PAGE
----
Ultimately, we recommend that our clients rely on the idea of proportionality when choosing what type of signature to use. While all our electronic signature options are secure and legal, for particularly important documents, the highest level of assurance should be used, which would be the Qualified Electronic Signature. However, not all documents are created equal: signing a commercial contract is not the same as signing a vacation time request. In the latter, usability may be more desirable than the highest assurance level. It is essential that you have a digital signature provider that can explain everything you need to know when using electronic signature software.
3. Ensure your digital signature provider complies with the highest security guarantees
As digital signature use becomes more commonplace, incidents of hacking are on the rise. It is understood that there are three main ways to hack a PDF, and that all three methods “manipulate the PDF between the creator and the signer so both see a document that is correct.”
Read more about what can happen here.
These methods are called “hide,” “replace” and “hide and replace.” The first entails hiding various malicious content behind other content. When the signatory signs the document and sends it back, “the attacker can reveal the hidden content and access the information.” A replace attack, however, involves “changing or replacing certain minor aspects of a legitimate form,” but importing malicious code with the changes. Finally, hide and replace proves the most dangerous as it “enables hackers to replace the entire content of a PDF” through hiding and replacing certain elements.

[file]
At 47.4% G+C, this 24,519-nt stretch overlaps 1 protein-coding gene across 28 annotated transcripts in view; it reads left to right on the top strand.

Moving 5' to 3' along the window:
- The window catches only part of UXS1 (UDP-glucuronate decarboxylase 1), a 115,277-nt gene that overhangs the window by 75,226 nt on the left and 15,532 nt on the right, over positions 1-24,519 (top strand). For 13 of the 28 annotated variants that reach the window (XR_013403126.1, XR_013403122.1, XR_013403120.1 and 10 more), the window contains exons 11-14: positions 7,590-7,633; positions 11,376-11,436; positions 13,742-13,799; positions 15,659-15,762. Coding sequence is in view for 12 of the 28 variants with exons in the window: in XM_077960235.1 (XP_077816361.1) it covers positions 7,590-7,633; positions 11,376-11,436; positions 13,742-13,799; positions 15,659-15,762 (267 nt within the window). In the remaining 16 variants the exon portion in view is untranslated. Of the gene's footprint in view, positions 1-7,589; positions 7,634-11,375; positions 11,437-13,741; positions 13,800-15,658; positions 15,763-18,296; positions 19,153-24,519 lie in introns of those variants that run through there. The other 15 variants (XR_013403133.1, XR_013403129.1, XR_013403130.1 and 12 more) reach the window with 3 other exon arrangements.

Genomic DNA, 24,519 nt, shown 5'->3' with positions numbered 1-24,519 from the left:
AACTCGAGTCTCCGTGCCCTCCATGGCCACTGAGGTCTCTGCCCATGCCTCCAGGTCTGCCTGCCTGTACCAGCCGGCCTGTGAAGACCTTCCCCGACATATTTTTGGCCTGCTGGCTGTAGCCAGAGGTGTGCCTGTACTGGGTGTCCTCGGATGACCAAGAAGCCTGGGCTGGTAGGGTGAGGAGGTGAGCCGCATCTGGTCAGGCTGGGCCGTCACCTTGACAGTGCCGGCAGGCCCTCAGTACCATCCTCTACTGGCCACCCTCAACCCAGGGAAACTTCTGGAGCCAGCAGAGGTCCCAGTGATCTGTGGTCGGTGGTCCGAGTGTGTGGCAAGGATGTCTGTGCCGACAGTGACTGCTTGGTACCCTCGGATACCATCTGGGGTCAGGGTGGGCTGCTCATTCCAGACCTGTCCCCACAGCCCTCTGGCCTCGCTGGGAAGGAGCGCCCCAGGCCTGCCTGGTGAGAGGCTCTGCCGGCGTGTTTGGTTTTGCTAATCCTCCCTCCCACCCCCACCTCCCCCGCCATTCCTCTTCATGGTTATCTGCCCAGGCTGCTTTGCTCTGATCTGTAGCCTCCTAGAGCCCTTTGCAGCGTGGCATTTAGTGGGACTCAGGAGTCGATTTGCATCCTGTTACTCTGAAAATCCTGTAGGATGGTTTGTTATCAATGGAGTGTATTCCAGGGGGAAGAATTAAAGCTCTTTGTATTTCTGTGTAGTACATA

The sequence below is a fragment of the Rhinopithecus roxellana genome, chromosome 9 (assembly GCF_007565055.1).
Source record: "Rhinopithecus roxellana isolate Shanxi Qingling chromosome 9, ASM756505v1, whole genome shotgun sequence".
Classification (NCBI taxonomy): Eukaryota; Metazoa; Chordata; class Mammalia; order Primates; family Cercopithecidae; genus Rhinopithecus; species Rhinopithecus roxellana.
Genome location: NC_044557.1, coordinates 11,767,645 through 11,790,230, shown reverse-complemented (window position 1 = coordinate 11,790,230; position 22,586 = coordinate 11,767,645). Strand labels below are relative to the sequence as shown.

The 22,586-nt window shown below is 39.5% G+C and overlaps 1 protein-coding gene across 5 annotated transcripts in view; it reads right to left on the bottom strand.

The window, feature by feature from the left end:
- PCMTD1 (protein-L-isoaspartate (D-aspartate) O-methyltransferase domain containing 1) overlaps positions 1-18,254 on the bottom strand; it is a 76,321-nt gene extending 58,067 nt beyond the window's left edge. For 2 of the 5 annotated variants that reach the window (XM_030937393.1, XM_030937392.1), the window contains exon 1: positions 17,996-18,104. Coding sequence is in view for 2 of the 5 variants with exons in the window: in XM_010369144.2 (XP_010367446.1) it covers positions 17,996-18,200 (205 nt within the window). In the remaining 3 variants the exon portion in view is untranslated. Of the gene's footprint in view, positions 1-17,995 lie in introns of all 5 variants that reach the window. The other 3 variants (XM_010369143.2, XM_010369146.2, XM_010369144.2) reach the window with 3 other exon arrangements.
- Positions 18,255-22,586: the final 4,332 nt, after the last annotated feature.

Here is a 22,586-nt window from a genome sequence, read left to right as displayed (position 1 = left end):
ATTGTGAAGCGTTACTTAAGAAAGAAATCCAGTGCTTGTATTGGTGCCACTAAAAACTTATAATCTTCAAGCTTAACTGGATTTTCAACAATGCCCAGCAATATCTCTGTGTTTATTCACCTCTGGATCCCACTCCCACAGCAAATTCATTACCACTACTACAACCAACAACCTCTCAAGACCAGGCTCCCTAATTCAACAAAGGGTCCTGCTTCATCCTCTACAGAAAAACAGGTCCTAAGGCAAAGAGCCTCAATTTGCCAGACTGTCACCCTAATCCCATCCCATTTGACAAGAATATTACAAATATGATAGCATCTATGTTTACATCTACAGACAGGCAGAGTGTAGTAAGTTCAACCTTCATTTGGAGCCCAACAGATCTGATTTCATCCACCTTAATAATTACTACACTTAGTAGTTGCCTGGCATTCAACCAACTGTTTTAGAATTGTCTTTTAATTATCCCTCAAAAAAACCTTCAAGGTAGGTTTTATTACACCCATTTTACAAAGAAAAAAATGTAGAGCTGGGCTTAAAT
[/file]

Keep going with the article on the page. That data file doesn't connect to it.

What can companies do to prevent this?
First and foremost, your team should be provided with thorough training to be able to identify scams since human error is “one of the weakest links in cybersecurity.” At Docuten, this is a given as it was part of the process for Docuten to obtain the Information Security Certificate based on the requirements established by the international standard ISO 27001. It provides the highest guarantee of security for our electronic signature software and accredits the implementation of a management system that protects information within our organisation.
After having successfully passed the external audit (carried out by the certification entity EQA), it was verified that Docuten has an Information Security Management System certified in accordance with the UNE-ISO/IEC 27001: 2014 standard.
ISO 27001 is an international standard issued by the International Organization for Standardization (ISO) that outlines how to manage information security in a company. The focal point of ISO 27001 is to protect the confidentiality, integrity and availability of information in a company.
To achieve this, potential problems that could affect the information are evaluated (risk assessment) and what needs to be done to prevent these problems (risk mitigation or treatment) is defined. Part of the process involved implementing regular training and awareness for staff, as well as ensuring that all computers are updated with the correct security measures in place.
Relying on a digital signature provider that offers the strictest security guarantees like Docuten will enable your company to rest assured that your documents and contracts are safeguarded.
If you’d like to talk to our team about signature on an electronic document, digital signature online, or our complete repertoire of solutions through Docuten’s electronic signature software, contact us today.